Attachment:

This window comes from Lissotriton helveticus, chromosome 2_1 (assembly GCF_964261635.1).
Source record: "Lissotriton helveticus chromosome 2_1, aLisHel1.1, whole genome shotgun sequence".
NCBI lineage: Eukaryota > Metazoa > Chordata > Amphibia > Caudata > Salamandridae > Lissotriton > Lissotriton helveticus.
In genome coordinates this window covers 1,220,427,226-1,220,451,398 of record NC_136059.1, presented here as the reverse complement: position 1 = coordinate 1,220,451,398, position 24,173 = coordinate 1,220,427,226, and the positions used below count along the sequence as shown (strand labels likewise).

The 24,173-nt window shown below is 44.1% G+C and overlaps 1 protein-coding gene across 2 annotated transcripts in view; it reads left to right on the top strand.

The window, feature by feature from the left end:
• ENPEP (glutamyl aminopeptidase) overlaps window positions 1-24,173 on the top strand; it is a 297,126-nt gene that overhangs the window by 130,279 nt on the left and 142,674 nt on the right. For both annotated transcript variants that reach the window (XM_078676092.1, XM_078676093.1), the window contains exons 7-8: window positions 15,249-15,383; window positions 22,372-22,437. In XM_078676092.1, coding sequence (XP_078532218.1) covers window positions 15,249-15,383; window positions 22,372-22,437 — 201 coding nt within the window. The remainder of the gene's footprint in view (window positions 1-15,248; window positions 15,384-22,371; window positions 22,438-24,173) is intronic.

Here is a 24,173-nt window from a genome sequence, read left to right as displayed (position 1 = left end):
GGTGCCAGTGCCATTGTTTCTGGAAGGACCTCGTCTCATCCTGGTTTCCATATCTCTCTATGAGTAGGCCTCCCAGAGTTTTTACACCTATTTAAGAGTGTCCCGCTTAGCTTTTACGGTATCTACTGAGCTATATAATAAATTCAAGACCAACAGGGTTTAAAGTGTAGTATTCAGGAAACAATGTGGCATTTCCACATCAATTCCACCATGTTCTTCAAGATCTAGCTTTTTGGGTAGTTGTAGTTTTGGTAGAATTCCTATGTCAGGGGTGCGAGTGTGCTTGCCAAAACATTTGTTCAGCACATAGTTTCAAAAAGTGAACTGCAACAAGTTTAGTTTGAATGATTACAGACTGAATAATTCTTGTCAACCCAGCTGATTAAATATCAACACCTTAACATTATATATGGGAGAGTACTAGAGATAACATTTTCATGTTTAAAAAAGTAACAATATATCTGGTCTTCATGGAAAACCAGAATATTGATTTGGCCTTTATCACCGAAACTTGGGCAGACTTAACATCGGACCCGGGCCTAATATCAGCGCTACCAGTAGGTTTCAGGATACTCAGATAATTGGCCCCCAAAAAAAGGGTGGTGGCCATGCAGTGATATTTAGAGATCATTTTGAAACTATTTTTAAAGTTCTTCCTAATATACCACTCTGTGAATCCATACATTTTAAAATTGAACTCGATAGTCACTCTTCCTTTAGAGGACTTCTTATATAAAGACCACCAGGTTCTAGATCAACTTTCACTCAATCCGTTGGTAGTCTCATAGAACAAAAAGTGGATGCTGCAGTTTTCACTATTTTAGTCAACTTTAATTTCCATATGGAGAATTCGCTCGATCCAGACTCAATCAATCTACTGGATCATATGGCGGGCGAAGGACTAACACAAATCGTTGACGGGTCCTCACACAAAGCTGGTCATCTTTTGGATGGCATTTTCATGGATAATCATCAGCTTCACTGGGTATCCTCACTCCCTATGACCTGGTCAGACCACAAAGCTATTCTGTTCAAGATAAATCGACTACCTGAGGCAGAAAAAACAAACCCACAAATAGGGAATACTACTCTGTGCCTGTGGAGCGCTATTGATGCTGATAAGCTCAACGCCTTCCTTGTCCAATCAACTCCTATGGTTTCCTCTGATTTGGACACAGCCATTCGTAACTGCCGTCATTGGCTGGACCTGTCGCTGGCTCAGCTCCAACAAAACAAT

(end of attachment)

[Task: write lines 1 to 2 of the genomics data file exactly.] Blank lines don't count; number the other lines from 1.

This window comes from Lissotriton helveticus, chromosome 2_1 (assembly GCF_964261635.1).
Source record: "Lissotriton helveticus chromosome 2_1, aLisHel1.1, whole genome shotgun sequence".